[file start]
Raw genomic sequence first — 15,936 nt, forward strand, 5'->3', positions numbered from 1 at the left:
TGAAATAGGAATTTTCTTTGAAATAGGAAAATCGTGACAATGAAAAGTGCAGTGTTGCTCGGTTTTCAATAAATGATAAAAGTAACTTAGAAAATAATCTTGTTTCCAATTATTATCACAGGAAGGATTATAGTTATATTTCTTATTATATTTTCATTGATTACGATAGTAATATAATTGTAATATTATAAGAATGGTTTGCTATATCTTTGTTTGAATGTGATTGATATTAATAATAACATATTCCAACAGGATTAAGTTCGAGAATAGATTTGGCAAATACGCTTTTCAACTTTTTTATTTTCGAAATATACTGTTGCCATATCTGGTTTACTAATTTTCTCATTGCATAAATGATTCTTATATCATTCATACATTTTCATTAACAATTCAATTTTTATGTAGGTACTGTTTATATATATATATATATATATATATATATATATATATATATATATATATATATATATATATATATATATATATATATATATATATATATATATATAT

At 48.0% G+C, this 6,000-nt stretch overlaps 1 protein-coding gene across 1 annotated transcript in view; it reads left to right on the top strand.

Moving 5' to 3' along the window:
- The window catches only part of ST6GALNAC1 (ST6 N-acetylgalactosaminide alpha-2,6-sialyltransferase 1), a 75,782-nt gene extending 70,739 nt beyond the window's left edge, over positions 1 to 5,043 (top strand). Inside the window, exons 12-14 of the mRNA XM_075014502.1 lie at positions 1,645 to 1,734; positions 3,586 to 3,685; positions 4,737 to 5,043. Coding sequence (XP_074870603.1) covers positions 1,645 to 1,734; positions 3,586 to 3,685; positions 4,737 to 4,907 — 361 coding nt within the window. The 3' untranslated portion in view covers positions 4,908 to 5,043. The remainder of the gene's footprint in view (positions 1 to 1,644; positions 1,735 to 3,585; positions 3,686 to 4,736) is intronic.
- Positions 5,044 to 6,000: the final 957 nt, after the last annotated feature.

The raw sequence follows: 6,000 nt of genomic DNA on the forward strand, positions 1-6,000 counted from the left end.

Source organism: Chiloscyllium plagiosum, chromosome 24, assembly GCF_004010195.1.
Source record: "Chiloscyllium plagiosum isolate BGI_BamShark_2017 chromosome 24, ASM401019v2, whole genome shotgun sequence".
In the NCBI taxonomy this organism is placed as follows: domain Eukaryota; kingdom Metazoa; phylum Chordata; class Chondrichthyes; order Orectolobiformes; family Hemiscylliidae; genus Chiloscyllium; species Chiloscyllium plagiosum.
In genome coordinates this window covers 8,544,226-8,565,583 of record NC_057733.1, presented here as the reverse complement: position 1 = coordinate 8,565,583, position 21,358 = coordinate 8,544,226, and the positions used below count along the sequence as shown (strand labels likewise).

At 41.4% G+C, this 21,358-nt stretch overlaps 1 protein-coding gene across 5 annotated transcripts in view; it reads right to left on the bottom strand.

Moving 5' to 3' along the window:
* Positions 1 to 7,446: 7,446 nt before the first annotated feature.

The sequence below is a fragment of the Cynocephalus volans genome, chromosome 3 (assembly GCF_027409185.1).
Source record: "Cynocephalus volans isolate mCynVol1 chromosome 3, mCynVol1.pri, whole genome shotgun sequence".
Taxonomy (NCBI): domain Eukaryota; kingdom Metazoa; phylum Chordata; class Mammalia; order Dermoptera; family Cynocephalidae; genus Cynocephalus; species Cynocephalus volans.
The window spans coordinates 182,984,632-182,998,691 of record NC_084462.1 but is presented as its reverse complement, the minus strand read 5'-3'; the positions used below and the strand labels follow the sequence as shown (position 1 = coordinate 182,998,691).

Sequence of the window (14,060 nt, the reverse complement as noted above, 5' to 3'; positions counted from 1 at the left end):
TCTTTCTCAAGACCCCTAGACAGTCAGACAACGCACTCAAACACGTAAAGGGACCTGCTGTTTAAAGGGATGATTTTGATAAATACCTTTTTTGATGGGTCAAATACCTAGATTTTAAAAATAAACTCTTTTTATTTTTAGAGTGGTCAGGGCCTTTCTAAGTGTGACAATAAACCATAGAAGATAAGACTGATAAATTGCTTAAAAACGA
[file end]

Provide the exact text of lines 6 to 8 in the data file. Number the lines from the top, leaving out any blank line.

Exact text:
- Positions 5,044 to 6,000: the final 957 nt, after the last annotated feature.

The raw sequence follows: 6,000 nt of genomic DNA on the forward strand, positions 1-6,000 counted from the left end.

Source organism: Chiloscyllium plagiosum, chromosome 24, assembly GCF_004010195.1.